Jesus didn’t appear to everyone after the resurrection. He didn’t walk into the city and shout out to the powers look, you tried to do away with me and I’m back. He didn’t even appear to the two disciples who had rushed to the tomb; not at first, anyway. But he appeared to Mary, to Mary, and called her name.

I don’t really know what resurrection means for most of you. But I do get the sense that you have heard your name called, each in a unique but powerful way. Is that true Elisabeth? Is that right Polly? Has God spoken to you, has God called you by name? Something has happened that inspires the deacons to keep on caring, and the session the strength to lead. Algo se les ha pasado familia Cervantes que les motiva seguir a pesar de tantos obstaculos. Terry, Helen, Sr. Giron. You have heard your name called. The question then becomes, how are we to respond?

Jesus has appeared to Mary, but something is different. She reaches to grab hold of him and to keep him with her. But he tells her that she can’t hold on to him. He must return to the Father.

And that she, Mary, is the one who must go and tell of this news. So Mary must release the garment of security, and get up from that place in the garden. She is commissioned to preach this thing that she had seen. And she did! ”I have seen the Lord.” Boy did she have a story to tell. Go to the others and tell them; Share hope, Share Hope.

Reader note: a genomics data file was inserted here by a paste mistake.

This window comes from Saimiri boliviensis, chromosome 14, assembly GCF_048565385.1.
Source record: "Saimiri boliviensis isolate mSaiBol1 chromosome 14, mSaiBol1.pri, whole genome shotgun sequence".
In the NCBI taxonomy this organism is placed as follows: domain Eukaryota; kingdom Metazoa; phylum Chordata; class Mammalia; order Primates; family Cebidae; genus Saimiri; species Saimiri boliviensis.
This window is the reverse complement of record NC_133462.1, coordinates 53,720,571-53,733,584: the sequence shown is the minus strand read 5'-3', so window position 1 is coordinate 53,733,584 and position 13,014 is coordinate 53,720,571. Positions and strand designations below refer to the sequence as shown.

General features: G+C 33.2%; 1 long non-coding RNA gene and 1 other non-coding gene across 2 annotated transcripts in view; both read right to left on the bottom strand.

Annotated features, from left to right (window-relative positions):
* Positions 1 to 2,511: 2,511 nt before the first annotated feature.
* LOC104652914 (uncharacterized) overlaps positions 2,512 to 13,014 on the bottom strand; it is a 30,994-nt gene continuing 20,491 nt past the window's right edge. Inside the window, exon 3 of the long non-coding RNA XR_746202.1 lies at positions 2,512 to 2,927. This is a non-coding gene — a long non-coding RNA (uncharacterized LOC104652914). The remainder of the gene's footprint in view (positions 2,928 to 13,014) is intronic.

Easter Sunday invites our curiosity and doubt, it invites our tears and anxiety. The resurrection invites our ears to listen and our hearts to respond. The resurrected Christ invites each and every one of his disciples to share hope.

If you can but receive the hope, the good news that the past does not necessarily determine the future, if you can receive that, then you will have enough to live for and to die for. The good news of easter is not only that there is life after death; it is the promise of new life before death.”3 In our lives before death, we can share hope. In the midst of cancer, share hope. In the midst of frustration at work, share hope. In the midst of difficult family members, share hope. The tomb may seem empty, but remember just who it is you looking for. He is Alive!

I’d like to share one last Easter story. A little boy was missing school because he was in the hospital. His teacher asked a visiting schoolteacher who worked in a hospital to go visit him and help him with his homework. “We are studying nouns and adverbs in class, and I hope you will help him,” the visiting teacher was told.